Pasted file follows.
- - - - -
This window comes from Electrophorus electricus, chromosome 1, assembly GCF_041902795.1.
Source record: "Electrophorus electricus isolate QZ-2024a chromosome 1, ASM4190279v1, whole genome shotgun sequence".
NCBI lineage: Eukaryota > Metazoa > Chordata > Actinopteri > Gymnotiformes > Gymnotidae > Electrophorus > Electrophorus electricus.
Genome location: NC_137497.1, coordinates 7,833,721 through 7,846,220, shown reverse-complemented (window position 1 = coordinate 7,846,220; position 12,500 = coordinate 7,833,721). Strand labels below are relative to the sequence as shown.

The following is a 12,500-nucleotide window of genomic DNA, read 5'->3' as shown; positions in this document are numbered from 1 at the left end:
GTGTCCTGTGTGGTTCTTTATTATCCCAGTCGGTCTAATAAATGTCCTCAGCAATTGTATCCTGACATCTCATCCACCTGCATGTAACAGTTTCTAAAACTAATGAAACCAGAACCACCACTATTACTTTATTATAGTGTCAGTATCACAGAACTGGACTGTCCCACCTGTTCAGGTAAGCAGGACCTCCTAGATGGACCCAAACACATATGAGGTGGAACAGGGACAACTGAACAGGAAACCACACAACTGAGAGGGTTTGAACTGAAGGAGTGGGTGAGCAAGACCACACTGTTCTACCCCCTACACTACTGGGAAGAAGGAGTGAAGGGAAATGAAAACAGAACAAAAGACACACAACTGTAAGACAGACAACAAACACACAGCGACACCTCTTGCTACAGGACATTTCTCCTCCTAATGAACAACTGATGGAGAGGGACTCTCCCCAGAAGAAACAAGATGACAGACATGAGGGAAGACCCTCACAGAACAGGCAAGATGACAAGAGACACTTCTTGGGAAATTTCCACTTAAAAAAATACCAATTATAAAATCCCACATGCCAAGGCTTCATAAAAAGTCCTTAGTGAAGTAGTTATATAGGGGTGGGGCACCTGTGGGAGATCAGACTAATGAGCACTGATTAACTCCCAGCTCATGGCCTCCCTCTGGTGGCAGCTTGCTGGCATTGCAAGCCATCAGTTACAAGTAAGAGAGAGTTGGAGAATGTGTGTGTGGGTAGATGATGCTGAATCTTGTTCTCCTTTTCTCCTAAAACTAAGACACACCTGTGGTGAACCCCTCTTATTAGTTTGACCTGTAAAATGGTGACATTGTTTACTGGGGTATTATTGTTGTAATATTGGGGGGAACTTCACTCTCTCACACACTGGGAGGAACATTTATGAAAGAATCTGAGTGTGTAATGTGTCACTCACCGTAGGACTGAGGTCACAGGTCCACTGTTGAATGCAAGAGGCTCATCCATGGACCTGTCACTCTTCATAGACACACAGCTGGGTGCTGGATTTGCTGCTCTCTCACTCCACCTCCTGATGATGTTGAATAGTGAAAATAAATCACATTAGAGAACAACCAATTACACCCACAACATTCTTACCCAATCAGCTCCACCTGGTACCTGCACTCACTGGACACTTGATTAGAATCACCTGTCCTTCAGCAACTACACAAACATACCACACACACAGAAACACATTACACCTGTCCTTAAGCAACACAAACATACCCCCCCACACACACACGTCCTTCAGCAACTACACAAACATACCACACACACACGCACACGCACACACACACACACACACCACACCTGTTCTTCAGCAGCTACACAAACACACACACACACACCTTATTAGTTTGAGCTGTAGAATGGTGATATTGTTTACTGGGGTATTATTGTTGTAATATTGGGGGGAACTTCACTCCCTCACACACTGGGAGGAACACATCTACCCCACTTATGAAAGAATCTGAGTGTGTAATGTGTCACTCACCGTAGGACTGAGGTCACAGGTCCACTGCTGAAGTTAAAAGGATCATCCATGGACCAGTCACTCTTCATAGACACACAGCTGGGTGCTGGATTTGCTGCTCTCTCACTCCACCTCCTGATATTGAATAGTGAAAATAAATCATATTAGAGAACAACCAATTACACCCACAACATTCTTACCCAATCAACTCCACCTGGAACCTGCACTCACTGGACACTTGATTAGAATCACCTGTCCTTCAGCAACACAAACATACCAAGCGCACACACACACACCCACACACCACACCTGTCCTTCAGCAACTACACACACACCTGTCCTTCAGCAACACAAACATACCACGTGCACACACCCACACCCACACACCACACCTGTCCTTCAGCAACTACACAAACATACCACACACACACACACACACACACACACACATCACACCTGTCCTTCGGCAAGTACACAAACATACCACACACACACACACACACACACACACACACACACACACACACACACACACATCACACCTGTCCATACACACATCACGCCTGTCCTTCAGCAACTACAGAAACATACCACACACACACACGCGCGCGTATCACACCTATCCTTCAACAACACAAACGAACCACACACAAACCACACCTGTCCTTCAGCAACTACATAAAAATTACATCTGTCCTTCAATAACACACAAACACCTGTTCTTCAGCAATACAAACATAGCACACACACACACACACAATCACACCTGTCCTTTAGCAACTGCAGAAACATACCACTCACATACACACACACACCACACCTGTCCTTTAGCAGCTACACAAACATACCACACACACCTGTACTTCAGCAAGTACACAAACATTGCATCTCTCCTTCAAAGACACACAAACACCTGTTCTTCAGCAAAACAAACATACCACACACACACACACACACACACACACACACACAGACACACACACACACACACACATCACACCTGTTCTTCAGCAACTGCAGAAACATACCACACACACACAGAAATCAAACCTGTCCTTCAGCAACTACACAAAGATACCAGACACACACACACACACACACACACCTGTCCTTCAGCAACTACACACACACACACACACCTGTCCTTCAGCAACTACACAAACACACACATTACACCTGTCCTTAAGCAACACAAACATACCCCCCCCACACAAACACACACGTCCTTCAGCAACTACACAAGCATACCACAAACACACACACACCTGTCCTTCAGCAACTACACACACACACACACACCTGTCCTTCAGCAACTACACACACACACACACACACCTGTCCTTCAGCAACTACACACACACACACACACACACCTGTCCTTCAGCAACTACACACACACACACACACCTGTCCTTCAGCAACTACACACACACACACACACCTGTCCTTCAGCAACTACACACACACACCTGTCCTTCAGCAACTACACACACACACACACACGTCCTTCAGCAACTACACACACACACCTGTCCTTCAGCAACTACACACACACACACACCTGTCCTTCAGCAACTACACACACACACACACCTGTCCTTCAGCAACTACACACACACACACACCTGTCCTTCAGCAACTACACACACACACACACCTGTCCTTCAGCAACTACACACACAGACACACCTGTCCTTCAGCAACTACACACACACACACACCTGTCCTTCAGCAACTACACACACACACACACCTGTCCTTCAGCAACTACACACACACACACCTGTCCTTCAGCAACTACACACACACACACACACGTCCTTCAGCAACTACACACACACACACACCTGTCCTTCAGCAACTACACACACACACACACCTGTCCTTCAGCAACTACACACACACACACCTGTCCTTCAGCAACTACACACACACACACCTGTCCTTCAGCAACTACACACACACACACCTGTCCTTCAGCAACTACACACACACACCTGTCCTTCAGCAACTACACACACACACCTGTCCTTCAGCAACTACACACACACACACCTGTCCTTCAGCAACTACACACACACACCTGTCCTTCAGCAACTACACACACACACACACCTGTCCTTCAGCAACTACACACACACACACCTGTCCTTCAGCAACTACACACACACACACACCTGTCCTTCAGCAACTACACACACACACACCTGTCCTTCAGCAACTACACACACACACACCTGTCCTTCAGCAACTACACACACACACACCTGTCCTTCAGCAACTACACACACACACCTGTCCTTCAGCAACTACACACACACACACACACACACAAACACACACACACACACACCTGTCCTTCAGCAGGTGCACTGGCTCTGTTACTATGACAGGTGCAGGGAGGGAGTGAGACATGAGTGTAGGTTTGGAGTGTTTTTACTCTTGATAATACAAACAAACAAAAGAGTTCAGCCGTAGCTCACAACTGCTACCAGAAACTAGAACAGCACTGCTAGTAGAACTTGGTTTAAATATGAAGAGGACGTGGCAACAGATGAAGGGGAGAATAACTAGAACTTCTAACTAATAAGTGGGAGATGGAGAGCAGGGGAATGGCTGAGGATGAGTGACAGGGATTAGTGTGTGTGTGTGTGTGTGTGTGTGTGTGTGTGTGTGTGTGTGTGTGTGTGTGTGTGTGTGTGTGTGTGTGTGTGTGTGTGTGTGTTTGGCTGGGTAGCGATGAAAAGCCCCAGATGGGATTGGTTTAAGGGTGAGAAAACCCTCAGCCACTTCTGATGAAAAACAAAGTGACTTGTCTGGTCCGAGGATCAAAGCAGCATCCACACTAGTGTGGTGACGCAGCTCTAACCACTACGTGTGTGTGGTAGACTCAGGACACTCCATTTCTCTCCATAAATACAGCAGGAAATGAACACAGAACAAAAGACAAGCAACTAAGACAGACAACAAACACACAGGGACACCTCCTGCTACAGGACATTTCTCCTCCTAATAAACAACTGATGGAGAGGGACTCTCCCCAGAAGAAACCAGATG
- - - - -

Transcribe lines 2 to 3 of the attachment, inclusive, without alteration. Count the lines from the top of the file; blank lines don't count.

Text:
Source record: "Electrophorus electricus isolate QZ-2024a chromosome 1, ASM4190279v1, whole genome shotgun sequence".
NCBI lineage: Eukaryota > Metazoa > Chordata > Actinopteri > Gymnotiformes > Gymnotidae > Electrophorus > Electrophorus electricus.